I WRITE in regard to Cllr Paul Andrews’ letter in the Gazette & Herald.

Unfortunately I am still trying, like most people, to see how lucky we are to have a range of shops in Malton. The range of shops consist of food shops, hairdressers, banks and charity shops, and while the Estate seem to think it is fine to dictate what people want, as local people we do not.

Most people shop outside of Malton or shop online. This town is a joke.

Take, for instance, the food market. The last few times notices have said Market Place would be closed to vehicles from the Friday afternoon, but from Thursday lunchtime they are closing parking off and by Friday lunchtime there are very limited places.

Would it not be a good idea to ask what people would like to see in Malton and not just dictate what they would like?

Take for example Orchard Fields. There was a piece in the Gazette in April about underage drinking and litter. This is ongoing, only now the council no longer clean the litter up, but only empty the litter bins.

The only time Orchard Fields was really well maintained was when the last food festival was on and part of the public car parking was there.

Obviously a place of natural beauty and history is not as important to some people as it should be.

Would you not think that a small amount of money made from the car parking that weekend could have gone towards security cameras to help protect our beautiful Orchard Fields?

What a pity that genuine Malton people are not allowed a view, opinion or say in the matter of how their town is run, even though they have probably, like myself, lived and worked in the town for years.

Name and address supplied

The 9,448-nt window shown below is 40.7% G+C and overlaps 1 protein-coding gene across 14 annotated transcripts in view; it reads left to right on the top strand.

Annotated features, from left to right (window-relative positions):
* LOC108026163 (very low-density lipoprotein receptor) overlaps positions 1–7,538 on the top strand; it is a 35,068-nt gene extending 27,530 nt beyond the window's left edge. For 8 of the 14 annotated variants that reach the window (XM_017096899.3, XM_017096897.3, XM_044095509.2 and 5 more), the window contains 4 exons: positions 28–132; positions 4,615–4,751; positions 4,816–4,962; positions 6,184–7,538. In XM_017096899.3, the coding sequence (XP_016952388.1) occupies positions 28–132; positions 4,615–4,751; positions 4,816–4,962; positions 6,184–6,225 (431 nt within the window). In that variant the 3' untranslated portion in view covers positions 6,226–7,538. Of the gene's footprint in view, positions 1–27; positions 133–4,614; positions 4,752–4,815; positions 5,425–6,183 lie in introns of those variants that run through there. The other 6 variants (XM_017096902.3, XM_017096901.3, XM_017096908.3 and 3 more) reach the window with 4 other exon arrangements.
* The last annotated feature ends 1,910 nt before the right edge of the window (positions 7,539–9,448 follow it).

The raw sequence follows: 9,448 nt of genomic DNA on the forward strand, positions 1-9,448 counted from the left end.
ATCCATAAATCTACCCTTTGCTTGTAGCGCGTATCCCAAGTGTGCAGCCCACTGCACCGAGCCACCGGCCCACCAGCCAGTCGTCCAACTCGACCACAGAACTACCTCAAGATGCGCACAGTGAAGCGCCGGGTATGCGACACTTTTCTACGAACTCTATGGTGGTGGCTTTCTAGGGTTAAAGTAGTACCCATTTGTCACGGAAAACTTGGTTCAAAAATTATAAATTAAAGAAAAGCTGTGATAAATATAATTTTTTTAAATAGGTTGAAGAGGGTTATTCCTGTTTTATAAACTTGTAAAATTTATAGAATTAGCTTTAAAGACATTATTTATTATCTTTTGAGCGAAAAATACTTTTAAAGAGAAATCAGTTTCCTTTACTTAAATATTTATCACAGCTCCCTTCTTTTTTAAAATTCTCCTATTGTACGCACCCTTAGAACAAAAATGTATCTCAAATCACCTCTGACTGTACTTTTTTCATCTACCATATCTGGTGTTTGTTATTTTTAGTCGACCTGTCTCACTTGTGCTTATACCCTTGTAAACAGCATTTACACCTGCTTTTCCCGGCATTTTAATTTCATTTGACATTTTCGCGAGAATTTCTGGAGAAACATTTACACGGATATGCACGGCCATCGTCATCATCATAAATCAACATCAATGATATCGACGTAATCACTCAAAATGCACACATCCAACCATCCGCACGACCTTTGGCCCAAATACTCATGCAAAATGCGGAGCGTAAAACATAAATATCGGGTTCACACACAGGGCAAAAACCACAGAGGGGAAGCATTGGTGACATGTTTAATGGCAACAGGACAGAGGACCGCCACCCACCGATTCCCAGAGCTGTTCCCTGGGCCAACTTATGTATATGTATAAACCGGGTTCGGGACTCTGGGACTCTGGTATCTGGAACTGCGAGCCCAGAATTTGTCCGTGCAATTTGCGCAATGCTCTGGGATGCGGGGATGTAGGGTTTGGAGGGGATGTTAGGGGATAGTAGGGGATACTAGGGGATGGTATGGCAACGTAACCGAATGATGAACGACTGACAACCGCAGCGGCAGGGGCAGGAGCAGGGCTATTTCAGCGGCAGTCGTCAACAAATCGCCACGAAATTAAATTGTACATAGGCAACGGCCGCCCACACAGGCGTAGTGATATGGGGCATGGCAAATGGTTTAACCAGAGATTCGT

Don’t be fooled

SO “UKIP is committed to a civilised Brexit negotiation” (Gazette & Herald letters, July 27) and would welcome more members.

Don’t forget, this is the “civilised” party of Farage’s “Breaking Point” poster, the leader, who has now stepped down (again) apparently to spread his idea of “civilisation” elsewhere in the world.

This is the same party which shamelessly exploited those xenophobic and racist elements common to all societies, conflating them with understandable fears for jobs in areas where immigration was most noticeable, and playing down the huge contribution made to society by immigration.

This is the party of extremists cynically masquerading as democrats. We have seen it all before.

Please, please, don’t be fooled. Ukip has achieved its goal: it is now redundant in a civilised society.

David Cragg-James, Stonegrave

Thanks for poetry

I WOULD like to thank Neil Chamberlain for his poem What is Charity? published in the Gazette & Herald on August 3.

Would that we all observe and remember it in our everyday lives?

I also enjoy the poems of Gillian Walsh of Bilsdale, and wonder if she has ever published a selection of them?

Ann Moorhouse, Malton

Wheelchair spaces

DO YOU have a favourite sports team?

Do you like to watch them play live? Imagine if your matchday experience were one of isolation, frustration – and even abuse.

Unfortunately this is the reality faced by many disabled football fans, who sometimes struggle just to secure a simple wheelchair accessible space, let alone a dignified matchday experience.

I work for the national disability charity Revitalise, which provides respite breaks for disabled people and carers at three accessible centres around the UK.

To mark the start of the football season, we did some research into the number of wheelchair spaces at Championship football stadiums. We were shocked to find that most clubs weren’t meeting the Uefa’s accessibility guidelines, which they signed up to more than a decade ago.

Blackburn Rovers, Derby County, Rotherham United and Brighton and Hove Albion all had more than the recommended number of wheelchair spaces for their stadiums. But the findings were not good news for disabled supporters in London, with Fulham, Queens Park Rangers and Brentford all in the relegation zone - each with fewer than 25 per cent of the wheelchair spaces required. This is simply not good enough.

It is shameful that some disabled fans are missing out on the chance to watch our national sport. Disabled supporters deserve the same enjoyable, socially inclusive experience as all fans, so we think it’s high time that Championship clubs upped their game and installed better facilities for fans in wheelchairs.

If you want to see how your favourite team performed, the full results are available at revitalise.org.uk along with more information about Revitalise.

Sarah Wiley, Revitalise